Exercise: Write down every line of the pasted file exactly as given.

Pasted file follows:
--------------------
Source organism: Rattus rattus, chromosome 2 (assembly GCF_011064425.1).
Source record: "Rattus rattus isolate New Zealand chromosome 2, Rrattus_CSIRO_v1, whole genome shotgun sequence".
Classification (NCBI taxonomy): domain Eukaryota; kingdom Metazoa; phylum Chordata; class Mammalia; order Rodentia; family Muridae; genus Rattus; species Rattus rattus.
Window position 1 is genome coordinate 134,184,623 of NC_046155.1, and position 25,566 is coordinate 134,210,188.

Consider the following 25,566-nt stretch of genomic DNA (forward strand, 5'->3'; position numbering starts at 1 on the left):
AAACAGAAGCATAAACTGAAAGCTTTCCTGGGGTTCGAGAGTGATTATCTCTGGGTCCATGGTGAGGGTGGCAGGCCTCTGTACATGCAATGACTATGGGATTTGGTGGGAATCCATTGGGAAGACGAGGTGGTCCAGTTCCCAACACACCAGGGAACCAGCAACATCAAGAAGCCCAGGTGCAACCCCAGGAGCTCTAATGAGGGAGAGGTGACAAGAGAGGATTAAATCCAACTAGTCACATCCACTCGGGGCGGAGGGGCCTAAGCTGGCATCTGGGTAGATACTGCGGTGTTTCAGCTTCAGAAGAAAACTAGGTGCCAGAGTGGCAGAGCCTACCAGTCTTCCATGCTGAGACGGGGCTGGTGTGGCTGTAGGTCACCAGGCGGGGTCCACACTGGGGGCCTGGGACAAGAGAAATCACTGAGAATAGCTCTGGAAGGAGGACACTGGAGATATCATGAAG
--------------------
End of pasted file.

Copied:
Source organism: Rattus rattus, chromosome 2 (assembly GCF_011064425.1).
Source record: "Rattus rattus isolate New Zealand chromosome 2, Rrattus_CSIRO_v1, whole genome shotgun sequence".
Classification (NCBI taxonomy): domain Eukaryota; kingdom Metazoa; phylum Chordata; class Mammalia; order Rodentia; family Muridae; genus Rattus; species Rattus rattus.
Window position 1 is genome coordinate 134,184,623 of NC_046155.1, and position 25,566 is coordinate 134,210,188.

Consider the following 25,566-nt stretch of genomic DNA (forward strand, 5'->3'; position numbering starts at 1 on the left):
AAACAGAAGCATAAACTGAAAGCTTTCCTGGGGTTCGAGAGTGATTATCTCTGGGTCCATGGTGAGGGTGGCAGGCCTCTGTACATGCAATGACTATGGGATTTGGTGGGAATCCATTGGGAAGACGAGGTGGTCCAGTTCCCAACACACCAGGGAACCAGCAACATCAAGAAGCCCAGGTGCAACCCCAGGAGCTCTAATGAGGGAGAGGTGACAAGAGAGGATTAAATCCAACTAGTCACATCCACTCGGGGCGGAGGGGCCTAAGCTGGCATCTGGGTAGATACTGCGGTGTTTCAGCTTCAGAAGAAAACTAGGTGCCAGAGTGGCAGAGCCTACCAGTCTTCCATGCTGAGACGGGGCTGGTGTGGCTGTAGGTCACCAGGCGGGGTCCACACTGGGGGCCTGGGACAAGAGAAATCACTGAGAATAGCTCTGGAAGGAGGACACTGGAGATATCATGAAG